“Implement short-time work more consistently instead of dismissing people”

IG Metall rates the job cuts surprisingly planned by Opel partner Segula as a “slap in the face of the employees”. Unlike the management, she sees opportunities through more short-time work.

Protest: Before parts of the Opel development center were sold to Segula, works councils raised doubts about the automotive supplier - now there is a risk of job cuts at Segula

Mith his video-broadcast message of planned cuts in the workforce, the managing director of Opel partner Segula disturbs the workforce in Rüsselsheim and Dudenhofen im Rodgau. Martin Lange, as the head of the French auto supplier in Germany, announced in an eight-minute speech on Monday evening that around 300 employees are currently and will not be adequately supplied with tasks for the foreseeable future. Short-time work will therefore not be enough to compensate for the underutilization of 20 to 30 percent. “I wouldn’t have expected it like this a year ago,” said Lange.

At the beginning of last year, the automotive supplier took over parts of the Opel development center in Rüsselsheim and the test track of the car manufacturer in Dudenhofen. 750 employees switched from the brand with the lightning bolt to Segula. Originally it should have been 2000. 1300 chose a severance payment from Opel, went into early retirement or switched to partial retirement. Along with Dudenhofen, Rüsselsheim is by far the company’s largest location in Germany, where it has a total of 1,100 employees.

“Made an enormous contribution”

“The works council and the workforce reacted with incomprehension to the form of communication chosen by the Segula management,” says a message from IG Metall Darmstadt. Some of the workforce has been on short-time work since April. “By participating in mobile work and the double burden of childcare, the workforce has made an enormous contribution to cushioning the effects of the corona pandemic for Segula,” emphasizes the union. All employees are flexible in order to work through the ongoing projects successfully.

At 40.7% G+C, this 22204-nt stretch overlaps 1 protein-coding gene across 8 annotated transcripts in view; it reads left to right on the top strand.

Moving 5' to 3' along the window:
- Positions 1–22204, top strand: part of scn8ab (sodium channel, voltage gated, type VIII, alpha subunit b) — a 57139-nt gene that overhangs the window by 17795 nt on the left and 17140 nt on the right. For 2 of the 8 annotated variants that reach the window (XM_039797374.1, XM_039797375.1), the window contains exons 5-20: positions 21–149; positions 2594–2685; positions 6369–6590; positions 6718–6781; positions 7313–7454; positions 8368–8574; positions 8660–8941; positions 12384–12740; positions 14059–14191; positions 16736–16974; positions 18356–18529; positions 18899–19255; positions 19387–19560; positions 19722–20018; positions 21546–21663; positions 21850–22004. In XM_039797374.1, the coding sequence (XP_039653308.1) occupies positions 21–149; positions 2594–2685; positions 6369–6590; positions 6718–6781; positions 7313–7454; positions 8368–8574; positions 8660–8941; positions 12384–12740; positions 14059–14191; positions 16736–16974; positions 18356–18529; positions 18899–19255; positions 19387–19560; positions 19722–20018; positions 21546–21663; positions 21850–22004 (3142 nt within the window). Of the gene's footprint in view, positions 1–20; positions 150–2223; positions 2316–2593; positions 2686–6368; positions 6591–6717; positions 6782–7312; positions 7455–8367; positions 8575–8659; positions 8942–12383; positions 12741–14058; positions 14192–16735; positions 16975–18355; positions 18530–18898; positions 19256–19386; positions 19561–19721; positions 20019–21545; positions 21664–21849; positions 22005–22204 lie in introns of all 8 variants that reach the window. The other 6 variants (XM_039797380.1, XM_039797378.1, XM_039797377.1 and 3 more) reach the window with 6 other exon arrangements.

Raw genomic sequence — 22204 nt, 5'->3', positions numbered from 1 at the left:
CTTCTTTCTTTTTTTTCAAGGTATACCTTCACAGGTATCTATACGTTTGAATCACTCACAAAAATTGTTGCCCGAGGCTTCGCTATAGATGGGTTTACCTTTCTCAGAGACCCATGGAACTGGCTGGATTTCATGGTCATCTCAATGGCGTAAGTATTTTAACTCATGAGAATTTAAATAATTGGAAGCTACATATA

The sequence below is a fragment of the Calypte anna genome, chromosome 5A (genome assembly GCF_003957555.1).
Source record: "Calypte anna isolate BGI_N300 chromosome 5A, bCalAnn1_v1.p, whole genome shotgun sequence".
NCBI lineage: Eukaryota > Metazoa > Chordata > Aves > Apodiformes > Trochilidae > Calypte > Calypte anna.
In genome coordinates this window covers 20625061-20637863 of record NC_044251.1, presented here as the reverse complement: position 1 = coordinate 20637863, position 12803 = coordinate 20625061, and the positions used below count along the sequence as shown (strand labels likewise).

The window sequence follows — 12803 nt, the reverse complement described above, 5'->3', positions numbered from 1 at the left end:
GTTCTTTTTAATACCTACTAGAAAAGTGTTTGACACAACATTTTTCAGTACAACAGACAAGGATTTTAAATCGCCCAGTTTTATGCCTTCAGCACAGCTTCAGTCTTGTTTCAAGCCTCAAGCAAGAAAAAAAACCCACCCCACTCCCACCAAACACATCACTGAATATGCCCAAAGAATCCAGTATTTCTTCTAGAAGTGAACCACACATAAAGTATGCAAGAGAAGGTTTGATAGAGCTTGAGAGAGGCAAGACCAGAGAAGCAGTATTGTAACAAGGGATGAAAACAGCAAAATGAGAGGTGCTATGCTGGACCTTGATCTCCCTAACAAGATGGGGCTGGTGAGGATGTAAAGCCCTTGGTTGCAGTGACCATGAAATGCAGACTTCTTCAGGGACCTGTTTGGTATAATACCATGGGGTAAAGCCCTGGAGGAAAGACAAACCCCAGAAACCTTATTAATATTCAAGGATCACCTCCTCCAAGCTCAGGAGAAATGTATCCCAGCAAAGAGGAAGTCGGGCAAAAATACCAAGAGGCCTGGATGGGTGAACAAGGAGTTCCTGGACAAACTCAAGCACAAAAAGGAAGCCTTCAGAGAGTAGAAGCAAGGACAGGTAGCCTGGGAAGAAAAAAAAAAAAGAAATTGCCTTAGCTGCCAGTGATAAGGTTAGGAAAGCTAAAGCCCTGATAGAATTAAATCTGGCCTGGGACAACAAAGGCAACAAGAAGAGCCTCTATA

In view of this, it is “a slap in the face of the employees” to have to find out about the job cuts via a video message on YouTube. “Based on the information presented, we cannot understand how the management comes to the number of up to 300 employees. The means of short-time work must be implemented more consistently in order to cope with the current underutilization ”, Lars Kotscha, chairman of the works council of Segula Technologies, is quoted by the union.

Segula cannot simply cut jobs in southern Hesse. Because the company has concluded a collective agreement with IG Metall, which stipulates protection against redundancies for operational reasons until the end of July 2023. Opel had previously promised its employees this. Segula committed to this goal, among other things, before the takeover.